The USCIS announced this week that it has implemented new provisions to the L-1 temporary worker program, as mandated by the L-1 Visa Reform Act of 2004.
The L-1 Visa Reform Act amended legislation regarding the outsourcing of L-1B nonimmigrants, temporary workers who have been employed overseas by a company with an affiliation/office in the U.S. who now performs services involving specialized knowledge in the U.S. for that international company. According to this amended legislation, L-1B temporary workers can no longer work at a worksite other than that of the employer who petitioned for the visa if:
1. The work is controlled and supervised by the different employer; or
2. The arrangement with the offsite location is to provide that non-petitioning entity with local labor for hire, as opposed to a service related to the specialized knowledge of the employer that petitioned for the visa.
These provisions related to outsourcing of L-1B workers is applicable to all L-1B petitions filed after June 6, 2005 and include all extensions and amendments involving those currently under L-1 status.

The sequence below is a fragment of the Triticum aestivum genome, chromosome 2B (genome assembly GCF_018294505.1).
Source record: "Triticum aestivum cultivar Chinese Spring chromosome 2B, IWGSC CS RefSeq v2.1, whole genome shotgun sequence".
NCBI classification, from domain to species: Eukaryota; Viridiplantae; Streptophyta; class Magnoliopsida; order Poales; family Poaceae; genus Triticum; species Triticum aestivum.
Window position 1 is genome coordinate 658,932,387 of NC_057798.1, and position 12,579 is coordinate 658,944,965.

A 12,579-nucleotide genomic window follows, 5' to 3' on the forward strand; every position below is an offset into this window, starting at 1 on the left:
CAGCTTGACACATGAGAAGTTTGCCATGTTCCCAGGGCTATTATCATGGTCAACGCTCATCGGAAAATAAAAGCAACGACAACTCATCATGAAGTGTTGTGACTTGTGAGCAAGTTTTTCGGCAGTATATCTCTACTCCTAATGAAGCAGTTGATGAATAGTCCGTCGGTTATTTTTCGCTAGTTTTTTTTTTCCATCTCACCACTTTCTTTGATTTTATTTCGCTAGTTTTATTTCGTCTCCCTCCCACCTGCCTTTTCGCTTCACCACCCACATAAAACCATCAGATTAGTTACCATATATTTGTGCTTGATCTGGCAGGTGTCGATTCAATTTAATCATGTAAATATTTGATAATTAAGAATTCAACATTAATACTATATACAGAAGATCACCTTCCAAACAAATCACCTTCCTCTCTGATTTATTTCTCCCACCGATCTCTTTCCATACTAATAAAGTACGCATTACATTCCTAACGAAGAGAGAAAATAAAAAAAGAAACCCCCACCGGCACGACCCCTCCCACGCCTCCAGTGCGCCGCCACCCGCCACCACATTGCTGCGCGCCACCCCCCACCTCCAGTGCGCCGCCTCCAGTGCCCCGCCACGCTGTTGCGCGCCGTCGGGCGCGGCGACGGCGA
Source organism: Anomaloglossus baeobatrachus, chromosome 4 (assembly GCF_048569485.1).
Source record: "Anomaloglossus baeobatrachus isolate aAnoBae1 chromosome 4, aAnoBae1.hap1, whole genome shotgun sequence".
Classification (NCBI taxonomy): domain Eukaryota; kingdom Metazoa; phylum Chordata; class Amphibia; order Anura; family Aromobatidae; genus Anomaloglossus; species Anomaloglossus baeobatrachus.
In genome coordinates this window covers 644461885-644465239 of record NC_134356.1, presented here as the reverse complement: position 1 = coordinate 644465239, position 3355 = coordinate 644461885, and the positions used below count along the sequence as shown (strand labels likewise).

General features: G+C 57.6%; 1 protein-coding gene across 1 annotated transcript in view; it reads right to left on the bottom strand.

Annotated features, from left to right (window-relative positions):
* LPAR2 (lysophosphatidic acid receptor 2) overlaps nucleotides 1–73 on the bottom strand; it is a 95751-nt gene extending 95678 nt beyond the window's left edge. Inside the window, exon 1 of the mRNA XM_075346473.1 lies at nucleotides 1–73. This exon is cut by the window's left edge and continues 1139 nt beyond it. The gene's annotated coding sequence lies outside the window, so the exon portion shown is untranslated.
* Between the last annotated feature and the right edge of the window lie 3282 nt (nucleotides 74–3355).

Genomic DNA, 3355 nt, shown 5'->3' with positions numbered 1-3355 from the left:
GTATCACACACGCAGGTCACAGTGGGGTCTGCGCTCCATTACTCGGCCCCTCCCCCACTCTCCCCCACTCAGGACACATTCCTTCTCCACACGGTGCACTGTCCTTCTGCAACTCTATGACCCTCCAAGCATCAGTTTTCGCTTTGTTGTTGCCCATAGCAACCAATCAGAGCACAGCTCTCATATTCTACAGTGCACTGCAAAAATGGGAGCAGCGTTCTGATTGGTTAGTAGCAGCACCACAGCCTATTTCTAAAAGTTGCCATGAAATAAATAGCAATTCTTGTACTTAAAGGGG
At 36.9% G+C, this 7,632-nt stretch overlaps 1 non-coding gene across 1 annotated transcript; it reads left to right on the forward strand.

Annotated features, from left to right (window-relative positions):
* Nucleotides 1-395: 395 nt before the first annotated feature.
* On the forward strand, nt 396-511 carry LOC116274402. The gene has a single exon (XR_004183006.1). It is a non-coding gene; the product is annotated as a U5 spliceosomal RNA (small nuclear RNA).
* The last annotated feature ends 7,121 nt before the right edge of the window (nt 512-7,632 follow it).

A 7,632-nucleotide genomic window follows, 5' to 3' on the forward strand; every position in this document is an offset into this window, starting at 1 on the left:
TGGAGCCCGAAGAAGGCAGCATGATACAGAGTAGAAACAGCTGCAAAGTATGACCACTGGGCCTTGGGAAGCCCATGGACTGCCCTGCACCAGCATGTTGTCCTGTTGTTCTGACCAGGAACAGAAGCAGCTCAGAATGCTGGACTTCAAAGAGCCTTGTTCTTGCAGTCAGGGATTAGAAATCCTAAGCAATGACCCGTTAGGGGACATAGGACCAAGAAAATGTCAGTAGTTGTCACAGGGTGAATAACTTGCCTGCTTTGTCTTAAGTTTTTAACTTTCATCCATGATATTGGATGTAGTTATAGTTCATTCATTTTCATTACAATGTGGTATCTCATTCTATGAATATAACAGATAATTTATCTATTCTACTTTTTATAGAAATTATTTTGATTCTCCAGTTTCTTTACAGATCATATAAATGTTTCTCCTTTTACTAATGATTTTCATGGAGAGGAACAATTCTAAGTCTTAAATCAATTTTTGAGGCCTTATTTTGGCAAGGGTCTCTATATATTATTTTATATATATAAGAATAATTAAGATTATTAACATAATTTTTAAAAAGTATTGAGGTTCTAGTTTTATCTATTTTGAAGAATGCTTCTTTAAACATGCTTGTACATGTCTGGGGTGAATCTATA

The revised legislation also requires that all L-1 workers must have been employed for at least one year outside the U.S. for the employer with the qualifying relationship with the petitioning employer. Prior to this amended legislation, participants in the blanket L-1 program were only required to have worked with the international employer for six months or more. This amendment is applicable to all petitions for initial L-1 classification filed with the USCIS after June 6, 2005. It does not apply, however, to extensions of stay under the blanket L-1 program.
In addition, L-1 petitioners are reminded that USCIS requires new filing fees and forms. Form I-129 must now be filed with the base filing fee of $185 and a new $500 Fraud Prevention and Detection Fee, if applicable.